New human ancestor species from Ethiopia lived alongside Lucy's species
A new relative joins “Lucy” on the human family tree. An international team of scientists, led by Dr. Yohannes Haile-Selassie of The Cleveland Museum of Natural History, has discovered a 3.3 to 3.5 million-year-old new human ancestor species. Upper and lower jaw fossils recovered from the Woranso-Mille area of the Afar region of Ethiopia have been assigned to the new species Australopithecus deyiremeda.
This hominin lived alongside the famous “Lucy’s” species, Australopithecus afarensis. The species will be described in the May 28, 2015 issue of the international scientific journal Nature.
Lucy’s species lived from 2.9 million years ago to 3.8 million years ago, overlapping in time with the new species Australopithecus deyiremeda. The new species is the most conclusive evidence for the contemporaneous presence of more than one closely related early human ancestor species prior to 3 million years ago. Read more.
The largest reconstructed Megalodon jaw in the world at 11 feet wide and 9 feet tall. It contains 182 fossil Megalodon teeth, up to 7 5/8 inches (one of the largest ever found). The majority of the teeth were collected by diver Vito Bertucci, who spent 16 years finding appropriately sized teeth and reconstructing the jaw. Most of the teeth were collected from North and South Carolina. He positioned the teeth based on a modern great white jaw, though there is debate whether this is the most accurate representation. This jaw was up for auction several years ago but doesn’t appear to have sold.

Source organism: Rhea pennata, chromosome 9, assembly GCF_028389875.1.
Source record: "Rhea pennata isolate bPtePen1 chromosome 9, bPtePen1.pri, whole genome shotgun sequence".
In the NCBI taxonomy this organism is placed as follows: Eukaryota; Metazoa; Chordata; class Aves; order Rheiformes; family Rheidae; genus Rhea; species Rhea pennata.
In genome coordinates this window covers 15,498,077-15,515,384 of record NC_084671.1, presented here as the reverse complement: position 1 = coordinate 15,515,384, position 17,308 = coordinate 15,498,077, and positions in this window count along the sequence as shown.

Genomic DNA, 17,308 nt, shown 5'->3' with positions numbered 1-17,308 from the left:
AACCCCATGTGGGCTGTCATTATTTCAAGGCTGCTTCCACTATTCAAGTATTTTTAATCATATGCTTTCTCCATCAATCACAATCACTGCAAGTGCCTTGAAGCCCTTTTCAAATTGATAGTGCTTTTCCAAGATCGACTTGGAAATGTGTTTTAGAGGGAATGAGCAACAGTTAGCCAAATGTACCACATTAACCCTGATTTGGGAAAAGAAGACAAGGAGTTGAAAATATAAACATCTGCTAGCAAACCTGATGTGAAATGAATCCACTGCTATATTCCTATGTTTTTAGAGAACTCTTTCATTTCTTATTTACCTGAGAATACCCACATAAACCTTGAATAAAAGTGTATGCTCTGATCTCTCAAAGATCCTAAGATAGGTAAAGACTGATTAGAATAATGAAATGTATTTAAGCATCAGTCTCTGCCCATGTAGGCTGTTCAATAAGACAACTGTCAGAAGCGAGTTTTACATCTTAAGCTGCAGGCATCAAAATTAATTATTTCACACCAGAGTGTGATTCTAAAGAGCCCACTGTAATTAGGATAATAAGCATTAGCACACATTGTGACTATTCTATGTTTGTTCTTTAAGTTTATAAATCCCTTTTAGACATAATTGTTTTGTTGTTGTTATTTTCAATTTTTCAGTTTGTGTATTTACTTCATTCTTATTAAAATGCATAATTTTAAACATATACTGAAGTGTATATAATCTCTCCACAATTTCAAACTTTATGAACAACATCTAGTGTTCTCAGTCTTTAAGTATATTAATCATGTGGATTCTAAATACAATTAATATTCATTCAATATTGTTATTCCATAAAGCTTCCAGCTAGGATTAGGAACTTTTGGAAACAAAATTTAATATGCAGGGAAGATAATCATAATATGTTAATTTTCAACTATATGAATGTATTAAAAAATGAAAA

Because the jaws of sharks including the Megalodon are made of cartilage rather than bone which rarely fossilizes actual Megalodon jaws have never been found though their teeth can be fairly common. The Megalodon is believed to have reached nearly 60 feet in length, and would have had diet primarily of whales and other large marine mammals. They had a cosmopolitan (world wide) distribution, living in shallow water where their prey was plentiful. They went extinct somewhere around 2.5 million years ago. Well, unless you are truly gullible and believe in a bunch of made up evidence, CGI, and Discovery channel actors posing as scientists.